Me with my lovely wife, Kathy:

Monday, July 7, 2008

Seventy-nine years of the Gospel.

It was just my privilege to be in Palau for a little over a week. Yes, I did survive. In fact a week ago today I was enjoying a picnic on one of the lovely beaches in the Rock Islands of Palau. I understand it was one of the spots featured in the series. While I did enjoy the scenery, snorkeling, food, and the new experiences; that wasn't why I was there.

It is complicated as to how I got there, but I'm on the board of the Pacific Islands Bible College. The main part of our operation is on the Island of Guam--a USA territory, and the hub of the region called Micronesia. To get there go to Hawaii and keep going for another 4,000 miles, or head to Japan and head south for 1,500 miles or there-abouts. Overall the region is a big as the Continental United States, but all the land mass together is smaller than Rhode Island. As one would expect, because of the vast expanses of ocean that separate these Islands, there is a great deal of diversity among the people of this region. The following is not exhaustive; it represents my limited interface with this little-known (at least to most Americans) part of God's world.

Beginning in the 16th Century Portuguese and Spanish explorers made contact with the islands. The region was dominated by Spain until 1899.

For the next couple of decades Germany was the dominant influence.

In the World-War-One era the Japanese moved in. They developed many of the Islands militarily. On many of the Islands there were far more Japanese than natives. Their mark on the culture of the Islands can be heard in the languages, tasted in the food, and discerned in the phonebook by reading the names.

Most Americans are familiar with the War in the Pacific--part of World War II. Pelileu is part of Palau. The people of Guam celbrate not only the Fourth of July, but, also, July 21st--commemorating the American liberation of the Island from Japanese control. A friend of mine from Yap told me about how many of neighbors were made slave-labor for the Japanese military, and how he hid in a homemade bomb shelter during American bombings. The Chuuk lagoon is known as the Japanese Pearl Harbor. In Operation Hailstone many warships and transfer vessels were sunk. They remain until the present, making the lagoon a premier wreck diving site.

The United States was the controlling influence in the region following the war. That influence continues, even though the most of the Islands are now part of independent nations.

The Federated States of Micronesia is made up of Chuuk, Yap, Pohnpei, and Kosrae. There are nearly 110,ooo people who live there.

Guam is a US Territory, witch maintains a significant military presence there. The native Chomorro people are minority. You can shop at Kmart, eat at chain restaurants, and do other typical American things there. There are between 150, and 200 thousand people who live there. It is a horrible place to go bird-watching. The brown tree snake, accidently imported during WWII, has all but eliminated the avian population.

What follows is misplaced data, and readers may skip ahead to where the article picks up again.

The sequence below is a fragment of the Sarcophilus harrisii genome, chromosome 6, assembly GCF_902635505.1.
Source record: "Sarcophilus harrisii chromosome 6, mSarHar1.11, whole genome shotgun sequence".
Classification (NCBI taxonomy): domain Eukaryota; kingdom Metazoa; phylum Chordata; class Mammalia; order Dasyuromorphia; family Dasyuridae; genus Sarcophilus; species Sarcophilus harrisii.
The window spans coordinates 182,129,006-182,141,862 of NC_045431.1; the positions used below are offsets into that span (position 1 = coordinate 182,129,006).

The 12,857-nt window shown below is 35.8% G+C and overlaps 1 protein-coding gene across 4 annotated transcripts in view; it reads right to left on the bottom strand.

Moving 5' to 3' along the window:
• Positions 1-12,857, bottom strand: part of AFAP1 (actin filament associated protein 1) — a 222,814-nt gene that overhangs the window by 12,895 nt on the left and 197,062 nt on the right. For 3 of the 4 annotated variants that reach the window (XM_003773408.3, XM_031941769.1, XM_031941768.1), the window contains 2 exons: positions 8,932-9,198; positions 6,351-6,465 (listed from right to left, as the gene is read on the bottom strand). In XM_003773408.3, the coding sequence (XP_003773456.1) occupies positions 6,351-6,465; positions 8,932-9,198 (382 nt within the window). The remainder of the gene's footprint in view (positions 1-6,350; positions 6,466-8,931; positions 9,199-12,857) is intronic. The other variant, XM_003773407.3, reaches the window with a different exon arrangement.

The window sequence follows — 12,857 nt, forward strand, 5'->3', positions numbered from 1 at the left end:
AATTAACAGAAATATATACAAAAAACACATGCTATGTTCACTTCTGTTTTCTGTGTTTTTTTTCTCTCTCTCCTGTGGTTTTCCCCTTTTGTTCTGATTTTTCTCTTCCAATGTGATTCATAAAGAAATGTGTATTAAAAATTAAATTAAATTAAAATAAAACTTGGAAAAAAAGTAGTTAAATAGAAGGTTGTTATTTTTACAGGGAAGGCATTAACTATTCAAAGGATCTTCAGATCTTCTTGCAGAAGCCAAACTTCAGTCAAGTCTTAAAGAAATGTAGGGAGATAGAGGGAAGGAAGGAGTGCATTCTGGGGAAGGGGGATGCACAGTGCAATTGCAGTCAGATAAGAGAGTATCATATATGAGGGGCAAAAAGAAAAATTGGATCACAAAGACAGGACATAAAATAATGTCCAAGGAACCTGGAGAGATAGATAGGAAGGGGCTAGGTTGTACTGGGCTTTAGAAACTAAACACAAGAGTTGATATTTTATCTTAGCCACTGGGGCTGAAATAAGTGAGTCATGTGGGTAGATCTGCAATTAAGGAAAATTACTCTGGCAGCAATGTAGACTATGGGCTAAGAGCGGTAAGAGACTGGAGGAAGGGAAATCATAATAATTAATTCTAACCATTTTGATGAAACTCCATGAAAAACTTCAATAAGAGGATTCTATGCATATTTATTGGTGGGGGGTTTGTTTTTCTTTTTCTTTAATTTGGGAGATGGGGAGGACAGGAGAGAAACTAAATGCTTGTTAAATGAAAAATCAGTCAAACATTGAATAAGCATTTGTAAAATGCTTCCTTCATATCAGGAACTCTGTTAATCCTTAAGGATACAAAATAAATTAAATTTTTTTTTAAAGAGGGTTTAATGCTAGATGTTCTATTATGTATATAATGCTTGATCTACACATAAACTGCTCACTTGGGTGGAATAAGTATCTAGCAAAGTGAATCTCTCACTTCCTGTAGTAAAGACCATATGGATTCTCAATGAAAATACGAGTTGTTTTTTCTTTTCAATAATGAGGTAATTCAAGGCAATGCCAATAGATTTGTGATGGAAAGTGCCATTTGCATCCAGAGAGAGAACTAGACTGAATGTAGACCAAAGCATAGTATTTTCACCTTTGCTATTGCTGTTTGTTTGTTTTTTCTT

Palau is one of the smallest nations in the world. It has a population of 21,000. It appeared to me that all of them do nothing more than drive their cars up and down the main road in the Capital, Koror. : )

There are some other Islands involved, but since I haven't had much to do with them, I'll leave the research up to you.

PIBC is a college that functions in three different nations. The main campus is on Guam. We have a campus in Chuuk state and a teaching facilities in Chuuk state, and Yap state of the Federated States of Micronesia. We also have a teaching facility in Palau. That represents people whose primary language is Chuukese, Yapese, Palauan. The campus on Guam is also host to people who speak several other tongues. Instruction at the college is in English. Students have to pass a proficiency exam to enroll.

As I said, before I got into the geography lesson, I was in Palau because I serve on the board of PIBC. This year, so we could interface with a celebration of the Palauan Evangelical Church, our yearly meeting was held in Palau. Billy Kuartei, board member, pastor of Koror Evangelical Church, and Palauan president's chief of staff, was our host.

Meetings are meetings, so I won't bore you with the details. Bottom line, thanks to the dedicated, sacrificial ministry of the staff, the school is moving ahead with its mission to train servant leaders in this region.

Seventy-nine years ago missionaries from Liebenzell Mission (here is a link to the American division of the mission) Germany together with representatives from the Evangelical Church of Chuuk, brought the Gospel to the Islands of Palau.

Liebenzell published a book with an overview of the growth of the church in Palau. If you contact them at the address above, they'll help you get one. I don't know what they cost.

Today there are congregations in many of the communities.

As I sat in meetings celebrating the entrance of the Gospel to these Islands, and participated in a group discussion related to church issues, I was struck by several thoughts. Check back over the next several days, and I'll share some thoughts and questions for discussion.

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